This stress response helps to keep us alive in acutely stressful situations, such as emergencies, physical attacks, natural disasters, or other times when our lives are in danger. When we experience chronic or long-term elevated cortisol levels, however, this begins to wear on the numerous bodily systems that cortisol affects. The immune system, nervous system, cardiovascular system, endocrine system, musculoskeletal system, respiratory system, and reproductive systems all can suffer from prolonged exposure to stress hormones.


Photo by Max van den Oetelaar

When not to work with adaptogens

It is important to note that, while adaptogens have developed a reputation in modern use with situations of recovering from exhaustion and burn out, the original studies and intentions for working with adaptogens had the goal of improving performance under unnaturally excessive loads of stress. Now, we may look at this and think “my life has unnaturally excessive loads of stress, and I’d like to be able to manage it without succumbing to the diseases associated with that lifestyle”, because, after all, we live under capitalism and must survive. On top of that, most of us carry around residual and/or unprocessed trauma that activates the body’s stress response as well.

  • Race,

  • gender,

  • sexual orientation,

  • physical ability,

  • socioeconomic status,

  • and the intersections of all these various identities can add to the mix.

Those with marginalized identities navigate daily microaggressions (subtle, indirect, or unintentional discriminations) as well as systems of oppression that increase stress levels that can impact health.


Image of adaptogenic Tulsi Ocimum tenuflorum

Taking all that into account, we can ask ourselves: Do we want to treat ourselves like soviet soldiers?

Should we be expected to "tough out" abusive, oppressive, and/or exploitative conditions just because we have adaptogens at our disposal? Adaptogens should never be employed as a justification to continue burning the candle at both ends.

We can’t simply start popping ashwagandha and expect ourselves to be happier with a work/life balance that isn’t serving us (whether that is due to our own choices, societal expectations, one of the numerous reasons listed above, or, most likely, a mix of all of these things). Adaptogens should always be incorporated into a holistic approach to managing stress, including taking appropriate rest and setting boundaries with our time and energy. As tonic herbs, adaptogens are best worked with consistently over a period of several weeks, usually in tincture form. Some adaptogens, however, have shown to function immediately before a stressful situation to help regulate the body’s response.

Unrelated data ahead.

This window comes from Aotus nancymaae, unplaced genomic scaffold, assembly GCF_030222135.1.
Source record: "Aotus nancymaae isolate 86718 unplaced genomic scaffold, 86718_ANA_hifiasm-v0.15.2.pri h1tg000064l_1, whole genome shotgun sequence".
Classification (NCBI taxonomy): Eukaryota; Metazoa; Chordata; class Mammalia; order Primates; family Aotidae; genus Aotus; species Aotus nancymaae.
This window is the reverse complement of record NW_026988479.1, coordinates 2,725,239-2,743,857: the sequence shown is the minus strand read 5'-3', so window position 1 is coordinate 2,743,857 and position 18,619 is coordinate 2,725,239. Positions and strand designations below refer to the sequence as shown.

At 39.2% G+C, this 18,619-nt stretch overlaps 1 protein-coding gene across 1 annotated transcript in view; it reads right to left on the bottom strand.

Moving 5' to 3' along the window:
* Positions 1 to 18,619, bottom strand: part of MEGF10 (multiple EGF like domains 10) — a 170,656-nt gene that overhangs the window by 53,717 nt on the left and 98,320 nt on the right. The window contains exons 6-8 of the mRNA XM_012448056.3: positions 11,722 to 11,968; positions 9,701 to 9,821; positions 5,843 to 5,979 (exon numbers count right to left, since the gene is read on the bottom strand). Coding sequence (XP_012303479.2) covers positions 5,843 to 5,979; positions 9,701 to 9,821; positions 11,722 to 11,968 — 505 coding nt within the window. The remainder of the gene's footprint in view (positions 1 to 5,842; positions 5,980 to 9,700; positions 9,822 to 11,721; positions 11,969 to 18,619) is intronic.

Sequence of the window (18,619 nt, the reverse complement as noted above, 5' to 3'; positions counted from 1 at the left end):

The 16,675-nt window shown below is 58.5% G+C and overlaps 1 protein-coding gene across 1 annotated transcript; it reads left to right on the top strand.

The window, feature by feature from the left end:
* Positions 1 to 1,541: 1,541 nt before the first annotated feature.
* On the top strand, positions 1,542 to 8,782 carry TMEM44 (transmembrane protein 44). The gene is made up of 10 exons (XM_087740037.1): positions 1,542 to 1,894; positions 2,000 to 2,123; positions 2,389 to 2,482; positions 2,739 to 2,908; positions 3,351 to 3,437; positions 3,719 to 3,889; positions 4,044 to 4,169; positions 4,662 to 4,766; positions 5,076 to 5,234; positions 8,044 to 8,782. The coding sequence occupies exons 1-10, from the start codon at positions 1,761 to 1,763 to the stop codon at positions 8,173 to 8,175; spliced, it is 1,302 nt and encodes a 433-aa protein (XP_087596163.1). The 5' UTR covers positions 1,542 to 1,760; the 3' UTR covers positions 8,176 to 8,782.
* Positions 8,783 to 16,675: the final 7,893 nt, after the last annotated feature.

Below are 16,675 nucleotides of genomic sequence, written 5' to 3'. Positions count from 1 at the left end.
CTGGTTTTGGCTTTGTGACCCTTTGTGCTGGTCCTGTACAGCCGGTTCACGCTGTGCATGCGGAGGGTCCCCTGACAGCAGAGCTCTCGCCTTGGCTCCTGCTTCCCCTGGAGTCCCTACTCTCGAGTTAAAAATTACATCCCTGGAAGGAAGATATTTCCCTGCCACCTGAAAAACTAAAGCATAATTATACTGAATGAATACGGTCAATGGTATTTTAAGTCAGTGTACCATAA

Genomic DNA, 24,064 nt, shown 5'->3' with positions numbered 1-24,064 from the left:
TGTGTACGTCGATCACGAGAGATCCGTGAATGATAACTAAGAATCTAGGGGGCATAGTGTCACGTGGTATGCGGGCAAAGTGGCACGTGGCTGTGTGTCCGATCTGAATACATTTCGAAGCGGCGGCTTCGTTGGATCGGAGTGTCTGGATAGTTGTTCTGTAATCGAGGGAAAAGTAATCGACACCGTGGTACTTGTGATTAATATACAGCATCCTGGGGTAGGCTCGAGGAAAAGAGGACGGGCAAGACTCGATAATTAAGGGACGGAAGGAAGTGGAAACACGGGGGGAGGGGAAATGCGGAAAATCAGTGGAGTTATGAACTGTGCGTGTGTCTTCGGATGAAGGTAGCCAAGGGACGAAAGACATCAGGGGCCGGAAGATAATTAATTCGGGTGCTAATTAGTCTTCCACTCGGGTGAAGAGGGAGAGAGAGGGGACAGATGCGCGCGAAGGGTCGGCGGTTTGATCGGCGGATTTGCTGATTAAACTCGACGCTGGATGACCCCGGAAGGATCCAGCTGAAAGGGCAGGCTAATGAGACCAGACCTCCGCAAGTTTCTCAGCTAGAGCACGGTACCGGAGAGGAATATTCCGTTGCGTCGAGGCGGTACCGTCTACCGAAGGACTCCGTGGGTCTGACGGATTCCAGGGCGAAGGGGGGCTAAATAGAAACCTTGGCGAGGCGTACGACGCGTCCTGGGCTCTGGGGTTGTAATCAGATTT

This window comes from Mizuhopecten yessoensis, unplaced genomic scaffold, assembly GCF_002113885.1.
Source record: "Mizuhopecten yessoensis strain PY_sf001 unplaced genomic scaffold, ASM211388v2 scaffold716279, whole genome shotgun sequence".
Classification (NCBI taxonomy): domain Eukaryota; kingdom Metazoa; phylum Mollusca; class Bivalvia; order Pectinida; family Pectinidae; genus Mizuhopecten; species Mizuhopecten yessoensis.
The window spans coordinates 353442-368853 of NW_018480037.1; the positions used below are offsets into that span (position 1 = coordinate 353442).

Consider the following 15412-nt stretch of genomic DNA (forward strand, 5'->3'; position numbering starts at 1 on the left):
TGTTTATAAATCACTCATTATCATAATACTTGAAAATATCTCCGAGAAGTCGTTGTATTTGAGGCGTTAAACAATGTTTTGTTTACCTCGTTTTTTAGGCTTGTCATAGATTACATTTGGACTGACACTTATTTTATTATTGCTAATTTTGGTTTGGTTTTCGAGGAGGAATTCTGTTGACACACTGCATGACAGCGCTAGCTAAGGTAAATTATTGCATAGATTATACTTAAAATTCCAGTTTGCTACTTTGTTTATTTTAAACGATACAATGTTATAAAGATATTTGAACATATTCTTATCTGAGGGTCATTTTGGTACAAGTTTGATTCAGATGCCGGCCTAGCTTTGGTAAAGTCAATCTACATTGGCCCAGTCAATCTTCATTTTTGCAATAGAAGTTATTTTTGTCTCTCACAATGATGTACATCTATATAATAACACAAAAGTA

Photo of adaptogenic Schisandra Schizandra chinensis

Some of the most popular adaptogenic herbs are:

  • Reishi mushroom (Ganoderma lucidum) [find it here]

  • Ashwagandha root (Withania somnifera) [find it here]

  • Schisandra berry (Schizandra chinensis) [find it here]

  • Tulsi leaf & flower (Ocimum sanctum) [find it here]

  • Licorice Root (Glycyrrhiza glabra) [find it here]

  • Siberian ginseng (Eleutherococcus senticosus)

  • Rhodiola Root (Rhodiola rosea)

  • Korean ginseng (Panax ginseng)

  • American ginseng (Panax quinquefolius)

  • Dang shen (Codonoposis pilosula)

To learn more about herbal actions such as this, and to learn how to grow, harvest, and make medicine out of up to 70 medicinal plants, check out my Rootcraft Herbalism Courses!


Links to studies that have been performed on adaptogens: Ashwagandha: https://www.ncbi.nlm.nih.gov/pmc/articles/PMC3252722/ https://pubmed.ncbi.nlm.nih.gov/10956379/ https://pubmed.ncbi.nlm.nih.gov/26306935/ https://pubmed.ncbi.nlm.nih.gov/24882401/ Eleuthero: https://www.sciencedirect.com/science/article/abs/pii/S0378874121005018?via%3Dihub Rhodiola: https://pubmed.ncbi.nlm.nih.gov/32178272/ https://pubmed.ncbi.nlm.nih.gov/20378318/ https://pubmed.ncbi.nlm.nih.gov/29325481/ Schisandra: Menopause trial: https://pubmed.ncbi.nlm.nih.gov/27763802/ Hepatoprotective animal study: https://pubmed.ncbi.nlm.nih.gov/23201450/ Neuroprotective in vitro study: https://www.sciencedirect.com/science/article/abs/pii/S0014299912004736 Neuroprotective research review: https://pubmed.ncbi.nlm.nih.gov/29136774/ Russian research findings: https://www.sciencedirect.com/science/article/abs/pii/S037887410800216X?via%3Dihub